Sugar, Sugar

Let’s learn how to read labels! The best way to avoid being misled by product labels is to avoid processed foods as much as possible and practical. Whole foods don’t have an ingredients list. However, I know how busy you are & sometimes convenience wins. If you decide to buy packaged foods, I want you to be able to make informed decisions & better choices!

  1. Ignore the marketing & claims on the front of the package. It’s marketing. They want you to be lured in. Ex: high sugar breakfast cereal labeled as heart healthy or “whole grain”.
  2. Product ingredients are listed by quantity rom highest to lowest amount. This means that the 1st ingredient makes up the most of the food item. A good rule of thumb is to scan the first 3 ingredients, as they make up the largest part of what you’re eating & avoid refined grains, any type of sugar, or hydrogenated oils.
  3. If the ingredients list several lines long, that product is highly processed. 5-7 ingredients or less is good. You should be able to pronounce and recognize the ingredients.
  4. Be aware that serving sizes are deceiving. Most serving sizes are much smaller than what we actually eat.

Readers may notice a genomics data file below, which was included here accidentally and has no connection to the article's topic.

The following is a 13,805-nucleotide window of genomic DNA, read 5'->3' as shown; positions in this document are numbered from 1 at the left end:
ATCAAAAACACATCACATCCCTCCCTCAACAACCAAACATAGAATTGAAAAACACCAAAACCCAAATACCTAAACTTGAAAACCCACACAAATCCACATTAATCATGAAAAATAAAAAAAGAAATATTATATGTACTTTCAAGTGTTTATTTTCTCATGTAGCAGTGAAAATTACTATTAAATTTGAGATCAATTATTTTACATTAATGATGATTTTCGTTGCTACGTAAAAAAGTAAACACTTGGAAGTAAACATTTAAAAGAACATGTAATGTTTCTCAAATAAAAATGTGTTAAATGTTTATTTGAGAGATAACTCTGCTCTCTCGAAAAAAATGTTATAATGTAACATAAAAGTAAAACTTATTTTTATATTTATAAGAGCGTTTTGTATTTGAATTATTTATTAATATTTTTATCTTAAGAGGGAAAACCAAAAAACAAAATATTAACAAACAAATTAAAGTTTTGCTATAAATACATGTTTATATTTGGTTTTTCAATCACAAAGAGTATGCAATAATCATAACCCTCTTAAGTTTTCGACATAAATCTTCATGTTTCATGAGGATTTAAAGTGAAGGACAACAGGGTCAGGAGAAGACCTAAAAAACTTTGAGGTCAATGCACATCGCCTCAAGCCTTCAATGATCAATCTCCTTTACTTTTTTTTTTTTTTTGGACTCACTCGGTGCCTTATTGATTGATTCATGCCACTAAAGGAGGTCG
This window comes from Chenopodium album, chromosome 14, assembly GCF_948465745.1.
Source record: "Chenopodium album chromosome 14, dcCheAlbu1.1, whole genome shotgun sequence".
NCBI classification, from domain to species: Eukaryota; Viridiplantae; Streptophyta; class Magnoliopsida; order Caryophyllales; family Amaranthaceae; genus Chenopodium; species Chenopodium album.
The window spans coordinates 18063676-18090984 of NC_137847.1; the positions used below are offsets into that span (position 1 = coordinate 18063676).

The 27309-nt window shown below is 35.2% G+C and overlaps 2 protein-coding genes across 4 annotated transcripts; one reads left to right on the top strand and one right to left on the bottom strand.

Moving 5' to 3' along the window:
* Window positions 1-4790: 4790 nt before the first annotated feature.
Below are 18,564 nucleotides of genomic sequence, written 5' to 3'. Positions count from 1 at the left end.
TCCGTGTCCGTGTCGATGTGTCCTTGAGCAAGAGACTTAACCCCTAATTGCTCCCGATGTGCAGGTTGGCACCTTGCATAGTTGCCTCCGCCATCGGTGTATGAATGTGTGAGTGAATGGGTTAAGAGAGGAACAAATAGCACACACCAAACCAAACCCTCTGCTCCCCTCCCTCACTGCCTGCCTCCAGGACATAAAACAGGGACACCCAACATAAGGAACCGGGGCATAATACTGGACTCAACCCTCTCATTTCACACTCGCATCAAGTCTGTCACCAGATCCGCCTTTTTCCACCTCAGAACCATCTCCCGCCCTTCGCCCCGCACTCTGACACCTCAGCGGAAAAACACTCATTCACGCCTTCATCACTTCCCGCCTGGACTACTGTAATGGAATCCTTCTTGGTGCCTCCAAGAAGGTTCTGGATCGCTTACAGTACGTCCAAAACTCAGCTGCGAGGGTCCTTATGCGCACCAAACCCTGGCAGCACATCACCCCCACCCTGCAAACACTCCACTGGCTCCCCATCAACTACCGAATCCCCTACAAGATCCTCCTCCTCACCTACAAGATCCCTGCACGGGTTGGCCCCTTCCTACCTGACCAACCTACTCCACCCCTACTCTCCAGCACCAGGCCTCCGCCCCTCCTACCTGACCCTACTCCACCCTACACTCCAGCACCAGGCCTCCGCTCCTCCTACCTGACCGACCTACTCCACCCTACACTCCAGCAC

5. Packaged foods can have many misleading claims that make you think the food is healthy when it really isn’t, like “sugar free” or “fat free”.

For example:

  1. Light/reduced calories- usually watered down or they add sugar in the place of fat (oils)
  2. Natural- natural flavors doesn’t actually mean its real ingredient.
  3. Organic- this doesn’t mean the product is healthy. There’s organic sugar.
  4. Low-cal still can be highly processed and full of garbage
  5. Low-fat- typically they replace the fat with sugar which isn’t any better.
  6. Low carb- still processed.
  7. Gluten free- highly processed, replace gluten with sugar, contain unhealthy fats, etc.

P.S. there are over 60 names for sugar. Cane sugar, maltose, juice, syrups, fructose, etc. – if any of these are listed in the first 3 ingredients, you know its high in sugar.Here are some of my favorite accounts to follow if you’re wanting to learn more about the foods you’re eating & what to buy at the grocery store:

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